While there is no shortage of challenges facing our school district today (the state’s educational funding shortage, for example), I believe the most pressing issue that the CUSD school board is actually empowered to most directly address and improve is our school safety and the emotional health of our students. Our students and teachers deserve to feel safe in our schools, and CUSD needs to be more proactive in identifying and engaging with students who may be struggling. While there are many contributing factors to the increase in school violence, youth suicide rates, and mental health issues across the nation, I believe that our smartphone-centric society is a primary root cause. As a parent of CUSD students, I have seen how the ever-increasing overuse of technology has drastically affected our children’s emotional/social development, which has hindered their ability to form substantive connections with others and to communicate professionally and effectively.

Many public-school districts around the country have given this topic significant focus, so rather than reinvent the wheel for CUSD, I would like to study and learn from that body of work so that we may quickly and efficiently implement common-sense initiatives for CUSD that have proven to be effective elsewhere. I would seek to engage with law enforcement, counselors, teachers, parents, and the community at large to augment CUSD’s Journey 2025 strategic plan.

3. What role do you feel CEA should have in the district? How would you engage with CEA in your role as a board member?
The stated mission of the CEA is to be involved in all aspects of the educational process and an advocate for its members and the issues that affect them. I welcome the opportunity to engage with the CEA in this mission. If elected, I want to serve and represent all teachers, administrators, parents and students, so I pledge to be open, transparent and accessible to all parties.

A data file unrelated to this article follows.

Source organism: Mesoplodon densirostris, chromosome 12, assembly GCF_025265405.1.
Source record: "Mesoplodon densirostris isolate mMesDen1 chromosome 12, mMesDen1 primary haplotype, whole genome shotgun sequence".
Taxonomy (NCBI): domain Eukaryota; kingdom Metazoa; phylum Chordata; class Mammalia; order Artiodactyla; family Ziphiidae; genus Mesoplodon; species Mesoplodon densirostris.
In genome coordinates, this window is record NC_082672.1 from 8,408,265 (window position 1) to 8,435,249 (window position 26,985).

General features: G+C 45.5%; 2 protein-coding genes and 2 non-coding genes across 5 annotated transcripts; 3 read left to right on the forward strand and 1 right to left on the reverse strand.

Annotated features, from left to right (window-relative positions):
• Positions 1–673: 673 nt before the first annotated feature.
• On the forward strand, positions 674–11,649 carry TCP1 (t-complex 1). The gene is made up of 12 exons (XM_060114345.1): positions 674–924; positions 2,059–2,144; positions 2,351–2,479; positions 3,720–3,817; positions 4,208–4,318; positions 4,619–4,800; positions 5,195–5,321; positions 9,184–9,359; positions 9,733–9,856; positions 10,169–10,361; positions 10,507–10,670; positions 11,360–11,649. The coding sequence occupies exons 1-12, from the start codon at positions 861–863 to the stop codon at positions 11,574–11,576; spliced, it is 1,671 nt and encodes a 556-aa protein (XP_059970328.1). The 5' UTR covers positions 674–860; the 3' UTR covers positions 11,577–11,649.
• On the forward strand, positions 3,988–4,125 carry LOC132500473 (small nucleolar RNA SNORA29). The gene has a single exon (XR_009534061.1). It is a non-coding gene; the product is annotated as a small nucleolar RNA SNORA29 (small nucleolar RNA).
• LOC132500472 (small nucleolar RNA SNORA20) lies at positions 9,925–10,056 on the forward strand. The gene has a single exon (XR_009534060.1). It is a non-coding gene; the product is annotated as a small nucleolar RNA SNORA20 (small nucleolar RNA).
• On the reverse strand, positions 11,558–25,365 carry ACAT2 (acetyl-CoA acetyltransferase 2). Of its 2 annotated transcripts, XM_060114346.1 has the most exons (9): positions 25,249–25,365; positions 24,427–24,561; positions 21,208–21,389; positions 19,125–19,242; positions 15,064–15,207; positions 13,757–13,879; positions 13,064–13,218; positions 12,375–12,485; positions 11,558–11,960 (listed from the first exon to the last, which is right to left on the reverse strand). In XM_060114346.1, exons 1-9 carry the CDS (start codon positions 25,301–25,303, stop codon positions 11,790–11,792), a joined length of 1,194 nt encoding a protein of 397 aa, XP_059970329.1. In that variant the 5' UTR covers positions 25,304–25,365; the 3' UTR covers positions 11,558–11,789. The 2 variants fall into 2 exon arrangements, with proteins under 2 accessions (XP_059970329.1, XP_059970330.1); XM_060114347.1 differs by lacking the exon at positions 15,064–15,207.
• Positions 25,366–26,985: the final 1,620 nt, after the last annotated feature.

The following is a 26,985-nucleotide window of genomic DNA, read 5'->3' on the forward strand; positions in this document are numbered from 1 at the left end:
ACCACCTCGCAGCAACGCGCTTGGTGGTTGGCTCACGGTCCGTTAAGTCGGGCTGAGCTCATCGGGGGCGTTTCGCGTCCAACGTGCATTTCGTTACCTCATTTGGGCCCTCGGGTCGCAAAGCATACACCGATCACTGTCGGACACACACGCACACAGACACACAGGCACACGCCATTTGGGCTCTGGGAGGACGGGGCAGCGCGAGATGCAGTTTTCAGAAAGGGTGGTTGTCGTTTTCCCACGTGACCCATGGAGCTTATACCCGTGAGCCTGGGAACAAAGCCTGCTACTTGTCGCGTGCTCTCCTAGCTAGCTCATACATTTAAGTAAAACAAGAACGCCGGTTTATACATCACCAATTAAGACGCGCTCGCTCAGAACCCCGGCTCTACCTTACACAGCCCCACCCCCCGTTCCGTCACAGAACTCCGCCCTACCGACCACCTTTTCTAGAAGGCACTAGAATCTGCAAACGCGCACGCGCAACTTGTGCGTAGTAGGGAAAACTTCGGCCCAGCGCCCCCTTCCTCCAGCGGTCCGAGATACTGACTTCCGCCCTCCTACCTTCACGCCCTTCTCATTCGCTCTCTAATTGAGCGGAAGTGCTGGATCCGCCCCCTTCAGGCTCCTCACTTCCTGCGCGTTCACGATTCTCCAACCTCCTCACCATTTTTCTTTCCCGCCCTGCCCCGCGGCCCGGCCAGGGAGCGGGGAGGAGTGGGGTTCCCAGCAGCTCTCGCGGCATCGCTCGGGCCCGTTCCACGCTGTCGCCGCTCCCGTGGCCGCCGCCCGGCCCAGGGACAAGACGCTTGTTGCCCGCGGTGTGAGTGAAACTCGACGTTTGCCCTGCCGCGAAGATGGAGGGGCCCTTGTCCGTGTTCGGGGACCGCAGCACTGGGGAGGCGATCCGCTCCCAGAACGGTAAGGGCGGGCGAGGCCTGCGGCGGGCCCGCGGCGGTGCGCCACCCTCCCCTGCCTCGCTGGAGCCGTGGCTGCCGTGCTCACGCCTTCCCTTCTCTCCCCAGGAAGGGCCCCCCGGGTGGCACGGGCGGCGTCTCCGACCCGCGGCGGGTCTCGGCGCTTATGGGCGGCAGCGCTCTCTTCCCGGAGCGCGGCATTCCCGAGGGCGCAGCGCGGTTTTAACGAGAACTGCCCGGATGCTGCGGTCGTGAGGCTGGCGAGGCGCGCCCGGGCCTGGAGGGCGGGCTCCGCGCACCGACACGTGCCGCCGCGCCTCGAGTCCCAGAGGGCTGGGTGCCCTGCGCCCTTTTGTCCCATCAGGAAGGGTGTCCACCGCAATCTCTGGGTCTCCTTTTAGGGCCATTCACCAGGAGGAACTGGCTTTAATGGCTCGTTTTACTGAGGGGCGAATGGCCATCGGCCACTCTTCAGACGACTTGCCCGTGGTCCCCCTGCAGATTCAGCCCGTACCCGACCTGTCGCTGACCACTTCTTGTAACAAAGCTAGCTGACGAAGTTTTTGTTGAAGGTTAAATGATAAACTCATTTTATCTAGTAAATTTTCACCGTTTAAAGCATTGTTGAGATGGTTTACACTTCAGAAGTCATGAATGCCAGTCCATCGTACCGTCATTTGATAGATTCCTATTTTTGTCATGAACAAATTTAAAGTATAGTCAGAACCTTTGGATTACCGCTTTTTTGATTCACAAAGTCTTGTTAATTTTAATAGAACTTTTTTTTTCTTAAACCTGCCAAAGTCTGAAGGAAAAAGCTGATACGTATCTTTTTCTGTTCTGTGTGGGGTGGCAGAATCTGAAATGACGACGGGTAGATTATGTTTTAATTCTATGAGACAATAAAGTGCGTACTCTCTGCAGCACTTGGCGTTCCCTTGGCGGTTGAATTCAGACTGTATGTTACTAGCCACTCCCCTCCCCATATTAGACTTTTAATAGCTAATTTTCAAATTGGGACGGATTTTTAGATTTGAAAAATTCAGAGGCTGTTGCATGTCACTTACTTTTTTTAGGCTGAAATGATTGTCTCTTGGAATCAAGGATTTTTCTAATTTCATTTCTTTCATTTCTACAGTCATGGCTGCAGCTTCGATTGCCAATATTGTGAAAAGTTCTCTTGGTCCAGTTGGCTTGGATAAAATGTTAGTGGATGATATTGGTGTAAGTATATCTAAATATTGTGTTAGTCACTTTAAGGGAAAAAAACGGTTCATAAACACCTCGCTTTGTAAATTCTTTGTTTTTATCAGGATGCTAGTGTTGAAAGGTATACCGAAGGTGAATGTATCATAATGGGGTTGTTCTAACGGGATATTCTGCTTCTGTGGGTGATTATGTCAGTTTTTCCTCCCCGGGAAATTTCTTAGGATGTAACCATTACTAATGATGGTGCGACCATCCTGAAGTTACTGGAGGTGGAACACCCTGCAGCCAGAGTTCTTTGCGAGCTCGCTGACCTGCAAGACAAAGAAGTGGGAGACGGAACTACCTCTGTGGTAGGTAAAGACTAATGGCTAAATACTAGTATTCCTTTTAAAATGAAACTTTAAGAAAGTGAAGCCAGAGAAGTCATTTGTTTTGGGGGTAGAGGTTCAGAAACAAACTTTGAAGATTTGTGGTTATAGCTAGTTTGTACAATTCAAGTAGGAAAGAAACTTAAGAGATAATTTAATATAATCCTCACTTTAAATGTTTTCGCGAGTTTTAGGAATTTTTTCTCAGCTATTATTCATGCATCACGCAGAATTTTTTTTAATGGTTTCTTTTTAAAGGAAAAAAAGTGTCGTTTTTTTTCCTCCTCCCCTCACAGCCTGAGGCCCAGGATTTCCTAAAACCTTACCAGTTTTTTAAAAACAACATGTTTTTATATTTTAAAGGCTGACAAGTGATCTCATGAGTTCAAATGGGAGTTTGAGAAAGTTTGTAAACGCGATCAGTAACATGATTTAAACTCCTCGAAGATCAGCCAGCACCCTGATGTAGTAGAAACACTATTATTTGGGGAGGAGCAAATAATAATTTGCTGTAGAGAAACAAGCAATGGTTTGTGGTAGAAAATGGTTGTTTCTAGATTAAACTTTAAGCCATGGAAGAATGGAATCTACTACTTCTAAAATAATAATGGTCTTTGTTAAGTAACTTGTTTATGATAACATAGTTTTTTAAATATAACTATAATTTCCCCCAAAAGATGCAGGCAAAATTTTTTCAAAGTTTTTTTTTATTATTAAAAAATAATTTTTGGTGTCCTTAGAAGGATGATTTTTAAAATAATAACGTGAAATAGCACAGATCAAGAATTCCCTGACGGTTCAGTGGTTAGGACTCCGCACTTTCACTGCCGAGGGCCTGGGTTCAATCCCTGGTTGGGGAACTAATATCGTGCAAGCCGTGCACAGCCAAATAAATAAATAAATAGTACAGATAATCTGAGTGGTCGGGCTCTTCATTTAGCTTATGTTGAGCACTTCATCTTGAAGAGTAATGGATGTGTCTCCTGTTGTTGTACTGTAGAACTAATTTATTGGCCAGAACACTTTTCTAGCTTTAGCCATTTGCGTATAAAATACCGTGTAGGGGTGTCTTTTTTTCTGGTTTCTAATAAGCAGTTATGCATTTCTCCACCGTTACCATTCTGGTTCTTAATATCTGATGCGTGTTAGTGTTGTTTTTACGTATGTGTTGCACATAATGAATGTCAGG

4. Describe your decision-making process and how you would utilize it as a board member regarding district policies such as contracts, working conditions, evaluations, etc.
I believe that good decision making for any organization begins with a strong vision of purpose coupled with a well-articulated, measurable set of long-term strategic goals. CUSD has done a fantastic job developing a clear, multi-year vision with Journey 2025, and all decisions over district policy need to align with it. Over the course of my professional career, I have developed a reputation as a highly collaborative leader that makes tough decisions based on the best available data. My decision-making approach is to begin by seeking input from all stakeholders. I then evaluate all possible options and look for areas of common ground. There are always tradeoffs associated with any decision, and it is crucial that these tradeoffs are well understood and accounted for in any decision-making process. Finally, once a decision has been made, it is critical to communicate it transparently to all stakeholders so that the logic and rationale for any decision is well understood, along with the metrics that will be used to monitor the impact and efficacy of that decision moving forward. Finally, the role of the decision maker does not end at that point. There must be ongoing, objective reviews of past decisions made to ensure the success and relevance of those decisions, and to adjust as needed.

5. As a board member, how would you help the district attract and retain talented education professionals?
While Arizona has struggled with teacher attraction and retention, CUSD is in a uniquely favorable position in this area. I believe Chandler has been among the most engaged and supportive communities across the state, with involved parents and a business community that contributes a tremendous amount of time, money, and energy into the success of public education. I pledge to build upon the success of CUSD by continuing to operate an A+ district with a responsible board and reputable administration, and by offering higher-than-average salaries across the state. However, we must not only provide the highest salaries in Arizona, we must also offer competitive pay compared to surrounding states. I am strongly committed to continuing to direct all additional CUSD funding from the state to our teachers and classrooms.